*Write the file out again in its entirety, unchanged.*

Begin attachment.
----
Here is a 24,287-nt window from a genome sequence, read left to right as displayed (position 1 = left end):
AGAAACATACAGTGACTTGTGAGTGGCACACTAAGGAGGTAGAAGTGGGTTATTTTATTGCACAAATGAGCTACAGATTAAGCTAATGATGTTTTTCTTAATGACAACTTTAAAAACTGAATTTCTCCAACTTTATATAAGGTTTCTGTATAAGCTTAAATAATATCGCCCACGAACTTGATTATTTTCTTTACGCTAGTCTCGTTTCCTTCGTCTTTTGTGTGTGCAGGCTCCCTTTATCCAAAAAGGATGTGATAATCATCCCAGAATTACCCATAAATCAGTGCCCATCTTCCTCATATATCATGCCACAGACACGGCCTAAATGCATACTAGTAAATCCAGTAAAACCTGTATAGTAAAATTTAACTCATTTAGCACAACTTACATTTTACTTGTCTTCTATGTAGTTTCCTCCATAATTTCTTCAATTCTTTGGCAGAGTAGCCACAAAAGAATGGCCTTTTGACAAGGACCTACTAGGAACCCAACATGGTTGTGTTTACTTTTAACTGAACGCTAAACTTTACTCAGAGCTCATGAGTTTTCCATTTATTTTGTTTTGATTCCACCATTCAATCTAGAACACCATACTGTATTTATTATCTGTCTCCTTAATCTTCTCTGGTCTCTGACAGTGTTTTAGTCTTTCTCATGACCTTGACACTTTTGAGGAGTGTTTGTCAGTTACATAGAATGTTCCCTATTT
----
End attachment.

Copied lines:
Here is a 24,287-nt window from a genome sequence, read left to right as displayed (position 1 = left end):
AGAAACATACAGTGACTTGTGAGTGGCACACTAAGGAGGTAGAAGTGGGTTATTTTATTGCACAAATGAGCTACAGATTAAGCTAATGATGTTTTTCTTAATGACAACTTTAAAAACTGAATTTCTCCAACTTTATATAAGGTTTCTGTATAAGCTTAAATAATATCGCCCACGAACTTGATTATTTTCTTTACGCTAGTCTCGTTTCCTTCGTCTTTTGTGTGTGCAGGCTCCCTTTATCCAAAAAGGATGTGATAATCATCCCAGAATTACCCATAAATCAGTGCCCATCTTCCTCATATATCATGCCACAGACACGGCCTAAATGCATACTAGTAAATCCAGTAAAACCTGTATAGTAAAATTTAACTCATTTAGCACAACTTACATTTTACTTGTCTTCTATGTAGTTTCCTCCATAATTTCTTCAATTCTTTGGCAGAGTAGCCACAAAAGAATGGCCTTTTGACAAGGACCTACTAGGAACCCAACATGGTTGTGTTTACTTTTAACTGAACGCTAAACTTTACTCAGAGCTCATGAGTTTTCCATTTATTTTGTTTTGATTCCACCATTCAATCTAGAACACCATACTGTATTTATTATCTGTCTCCTTAATCTTCTCTGGTCTCTGACAGTGTTTTAGTCTTTCTCATGACCTTGACACTTTTGAGGAGTGTTTGTCAGTTACATAGAATGTTCCCTATTT